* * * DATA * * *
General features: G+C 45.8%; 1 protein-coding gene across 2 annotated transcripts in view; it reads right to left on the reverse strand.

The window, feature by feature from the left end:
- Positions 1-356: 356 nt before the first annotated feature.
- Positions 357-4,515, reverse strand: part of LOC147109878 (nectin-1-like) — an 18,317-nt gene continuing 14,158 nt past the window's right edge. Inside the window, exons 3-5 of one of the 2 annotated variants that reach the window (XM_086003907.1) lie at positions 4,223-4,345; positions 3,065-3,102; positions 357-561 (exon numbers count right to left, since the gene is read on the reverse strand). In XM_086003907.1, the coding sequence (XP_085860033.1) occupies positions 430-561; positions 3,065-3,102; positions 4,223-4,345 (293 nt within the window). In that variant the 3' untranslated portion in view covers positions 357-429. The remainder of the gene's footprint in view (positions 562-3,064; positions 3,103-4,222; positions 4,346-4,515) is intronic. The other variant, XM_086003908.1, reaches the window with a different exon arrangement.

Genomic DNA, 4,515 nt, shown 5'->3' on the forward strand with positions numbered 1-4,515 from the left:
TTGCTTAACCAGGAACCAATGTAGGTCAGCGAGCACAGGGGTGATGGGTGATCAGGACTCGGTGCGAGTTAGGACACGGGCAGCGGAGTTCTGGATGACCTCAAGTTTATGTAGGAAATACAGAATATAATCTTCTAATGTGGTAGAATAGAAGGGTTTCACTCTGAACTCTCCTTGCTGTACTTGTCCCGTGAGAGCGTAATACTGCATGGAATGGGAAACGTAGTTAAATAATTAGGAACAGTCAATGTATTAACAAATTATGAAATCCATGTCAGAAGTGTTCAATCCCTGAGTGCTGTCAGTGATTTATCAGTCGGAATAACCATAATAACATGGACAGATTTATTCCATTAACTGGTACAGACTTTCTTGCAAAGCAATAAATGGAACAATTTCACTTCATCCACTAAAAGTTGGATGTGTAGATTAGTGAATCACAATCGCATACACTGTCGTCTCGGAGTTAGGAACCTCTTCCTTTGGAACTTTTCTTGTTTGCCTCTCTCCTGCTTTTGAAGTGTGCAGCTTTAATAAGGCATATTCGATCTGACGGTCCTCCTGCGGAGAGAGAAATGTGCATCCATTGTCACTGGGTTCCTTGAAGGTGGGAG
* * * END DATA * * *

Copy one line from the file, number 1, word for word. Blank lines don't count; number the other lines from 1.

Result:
General features: G+C 45.8%; 1 protein-coding gene across 2 annotated transcripts in view; it reads right to left on the reverse strand.